U.S. President Barack Obama named Carnegie Mellon University computer scientist Luis von Ahn as a recipient of the Presidential Early Career Award for Scientists and Engineers (PECASE), the highest honor bestowed by the United States government on science and engineering professionals in the early stages of their independent research careers.
Von Ahn, 33, is the A. Nico Habermann Associate Professor of Computer Science at Carnegie Mellon. He was one of 96 PECASE recipients announced by the White House and was one of 20 recipients nominated by the National Science Foundation. The PECASE program recognizes scientists and engineers who, early in their careers, show exceptional potential for leadership at the frontiers of knowledge.
Another CMU faculty member, John Kitchin, associate professor of chemical engineering, also is a PECASE recipient. Kitchin was nominated for the award by the Department of Energy’s Office of Fossil Energy.
“Discoveries in science and technology not only strengthen our economy, they inspire us as a people,” President Obama said. “The impressive accomplishments of today’s awardees so early in their careers promise even greater advances in the years ahead.”
Von Ahn was cited “for innovative research in human computation applied to complex tasks that advance the field of machine translation while simultaneously helping people learn a second language, and for outstanding teaching and mentoring as well as successful efforts to translate scientific discovery into beneficial commercial products.”
His research enables humans and computers to work together to solve problems that neither humans nor computers could solve alone. He launched his most recent innovation, Duolingo.com, just last month. The free website, which he created with Severin Hacker, a Ph.D. student in computer science at CMU, teaches users a foreign language; as those users practice their new skills, they are translating online texts and thus making the Web accessible to more people worldwide. The site features computer tools that enable these foreign language learners to translate text as well as a professional.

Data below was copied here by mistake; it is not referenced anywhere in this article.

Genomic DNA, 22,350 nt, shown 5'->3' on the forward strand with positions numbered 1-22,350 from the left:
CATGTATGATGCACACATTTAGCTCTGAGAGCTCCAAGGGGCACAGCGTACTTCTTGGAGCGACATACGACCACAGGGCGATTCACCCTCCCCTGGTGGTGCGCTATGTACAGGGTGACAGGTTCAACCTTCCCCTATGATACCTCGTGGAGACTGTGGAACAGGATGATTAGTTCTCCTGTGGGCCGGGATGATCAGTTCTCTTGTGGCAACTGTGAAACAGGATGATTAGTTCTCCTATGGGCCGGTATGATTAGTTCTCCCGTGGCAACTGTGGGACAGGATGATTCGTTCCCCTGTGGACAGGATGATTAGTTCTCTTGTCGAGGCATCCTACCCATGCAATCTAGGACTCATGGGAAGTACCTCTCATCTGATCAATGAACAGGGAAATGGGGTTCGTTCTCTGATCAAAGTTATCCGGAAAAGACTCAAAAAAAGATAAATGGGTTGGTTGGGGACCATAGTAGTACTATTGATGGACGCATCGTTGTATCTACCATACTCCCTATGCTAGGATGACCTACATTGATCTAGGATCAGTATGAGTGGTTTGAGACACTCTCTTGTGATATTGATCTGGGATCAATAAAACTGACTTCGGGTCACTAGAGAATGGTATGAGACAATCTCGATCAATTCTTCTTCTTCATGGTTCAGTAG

“Luis von Ahn has had a string of spectacular successes in developing computer-based systems that combine the efforts of many (even hundreds of millions) people to do useful work, ranging from digitizing books to translating Web pages,” said Randal E. Bryant, dean of Carnegie Mellon’s School of Computer Science. “We are very proud of his accomplishments and the recognition he is receiving via the PECASE award.”
In 2007, von Ahn used his crowdsourcing approach to create the online puzzles known as reCAPTCHAs, which reduce spam and protect websites from automated, malicious programs. When people solve the puzzles, they simultaneously digitize words from pre-computer-age books and periodicals. So far, more than a billion Internet users have solved reCAPTCHA puzzles and millions of books have been made suitable for search and for reading on any digital device.
He also created Games with a Purpose, which harness human gameplay to tackle challenging problems beyond the current capability of computers, such as image recognition.
Von Ahn, earned his doctorate in computer science at Carnegie Mellon in 2005 and joined the faculty of its Computer Science Department in 2006. He currently holds the Habermann Development Chair in Computer Science, which is awarded every three years to a junior faculty member of unusual promise in Carnegie Mellon’s School of Computer Science.
He has received numerous awards, including a MacArthur Fellowship in 2006, a Packard Fellowship and Sloan Research Fellowship in 2009, and the Association for Computing Machinery’s Grace Murray Hopper Award earlier this year. Last year, Spanish Foreign Policy magazine named him the most influential new thought leader of Latin America and Spain.
Jonathan runs Visibility Initiatives at the Pittsburgh Technology Council. The Council is the nation’s largest IT trade association with 1,350 members. One of our platforms is to provide visibility to Pittsburgh tech companies and the industry in general.